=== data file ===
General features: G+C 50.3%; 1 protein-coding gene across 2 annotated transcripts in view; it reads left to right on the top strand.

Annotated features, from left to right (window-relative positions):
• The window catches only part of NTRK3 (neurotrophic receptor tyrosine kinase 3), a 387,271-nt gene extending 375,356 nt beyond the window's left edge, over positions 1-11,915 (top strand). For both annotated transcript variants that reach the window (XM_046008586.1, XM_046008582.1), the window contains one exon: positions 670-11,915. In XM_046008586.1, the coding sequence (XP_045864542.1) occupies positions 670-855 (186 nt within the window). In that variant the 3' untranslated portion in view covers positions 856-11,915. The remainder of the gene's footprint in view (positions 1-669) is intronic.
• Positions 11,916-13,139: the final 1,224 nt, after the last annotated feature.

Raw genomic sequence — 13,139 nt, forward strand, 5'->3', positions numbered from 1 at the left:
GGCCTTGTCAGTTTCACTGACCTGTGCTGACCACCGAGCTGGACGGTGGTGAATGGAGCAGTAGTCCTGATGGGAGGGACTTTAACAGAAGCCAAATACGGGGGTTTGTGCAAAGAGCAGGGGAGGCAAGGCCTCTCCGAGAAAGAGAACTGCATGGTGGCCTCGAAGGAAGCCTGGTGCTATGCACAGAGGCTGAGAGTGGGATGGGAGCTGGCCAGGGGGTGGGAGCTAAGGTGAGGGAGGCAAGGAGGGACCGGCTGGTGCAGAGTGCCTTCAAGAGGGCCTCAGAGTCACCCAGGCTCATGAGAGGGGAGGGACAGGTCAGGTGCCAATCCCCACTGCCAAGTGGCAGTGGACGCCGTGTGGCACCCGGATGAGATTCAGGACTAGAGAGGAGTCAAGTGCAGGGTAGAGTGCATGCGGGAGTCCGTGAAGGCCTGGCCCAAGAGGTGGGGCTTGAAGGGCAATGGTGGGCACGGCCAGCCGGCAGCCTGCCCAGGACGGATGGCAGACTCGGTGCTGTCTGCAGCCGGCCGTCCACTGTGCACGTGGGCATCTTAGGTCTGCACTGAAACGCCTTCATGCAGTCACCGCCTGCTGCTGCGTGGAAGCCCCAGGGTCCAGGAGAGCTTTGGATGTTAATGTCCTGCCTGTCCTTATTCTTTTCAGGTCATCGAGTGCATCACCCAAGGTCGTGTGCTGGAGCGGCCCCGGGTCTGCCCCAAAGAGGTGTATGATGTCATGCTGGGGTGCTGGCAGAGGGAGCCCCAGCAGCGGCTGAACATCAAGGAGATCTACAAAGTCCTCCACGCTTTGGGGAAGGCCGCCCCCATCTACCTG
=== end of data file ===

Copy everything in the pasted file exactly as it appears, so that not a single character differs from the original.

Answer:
General features: G+C 50.3%; 1 protein-coding gene across 2 annotated transcripts in view; it reads left to right on the top strand.

Annotated features, from left to right (window-relative positions):
• The window catches only part of NTRK3 (neurotrophic receptor tyrosine kinase 3), a 387,271-nt gene extending 375,356 nt beyond the window's left edge, over positions 1-11,915 (top strand). For both annotated transcript variants that reach the window (XM_046008586.1, XM_046008582.1), the window contains one exon: positions 670-11,915. In XM_046008586.1, the coding sequence (XP_045864542.1) occupies positions 670-855 (186 nt within the window). In that variant the 3' untranslated portion in view covers positions 856-11,915. The remainder of the gene's footprint in view (positions 1-669) is intronic.
• Positions 11,916-13,139: the final 1,224 nt, after the last annotated feature.

Raw genomic sequence — 13,139 nt, forward strand, 5'->3', positions numbered from 1 at the left:
GGCCTTGTCAGTTTCACTGACCTGTGCTGACCACCGAGCTGGACGGTGGTGAATGGAGCAGTAGTCCTGATGGGAGGGACTTTAACAGAAGCCAAATACGGGGGTTTGTGCAAAGAGCAGGGGAGGCAAGGCCTCTCCGAGAAAGAGAACTGCATGGTGGCCTCGAAGGAAGCCTGGTGCTATGCACAGAGGCTGAGAGTGGGATGGGAGCTGGCCAGGGGGTGGGAGCTAAGGTGAGGGAGGCAAGGAGGGACCGGCTGGTGCAGAGTGCCTTCAAGAGGGCCTCAGAGTCACCCAGGCTCATGAGAGGGGAGGGACAGGTCAGGTGCCAATCCCCACTGCCAAGTGGCAGTGGACGCCGTGTGGCACCCGGATGAGATTCAGGACTAGAGAGGAGTCAAGTGCAGGGTAGAGTGCATGCGGGAGTCCGTGAAGGCCTGGCCCAAGAGGTGGGGCTTGAAGGGCAATGGTGGGCACGGCCAGCCGGCAGCCTGCCCAGGACGGATGGCAGACTCGGTGCTGTCTGCAGCCGGCCGTCCACTGTGCACGTGGGCATCTTAGGTCTGCACTGAAACGCCTTCATGCAGTCACCGCCTGCTGCTGCGTGGAAGCCCCAGGGTCCAGGAGAGCTTTGGATGTTAATGTCCTGCCTGTCCTTATTCTTTTCAGGTCATCGAGTGCATCACCCAAGGTCGTGTGCTGGAGCGGCCCCGGGTCTGCCCCAAAGAGGTGTATGATGTCATGCTGGGGTGCTGGCAGAGGGAGCCCCAGCAGCGGCTGAACATCAAGGAGATCTACAAAGTCCTCCACGCTTTGGGGAAGGCCGCCCCCATCTACCTG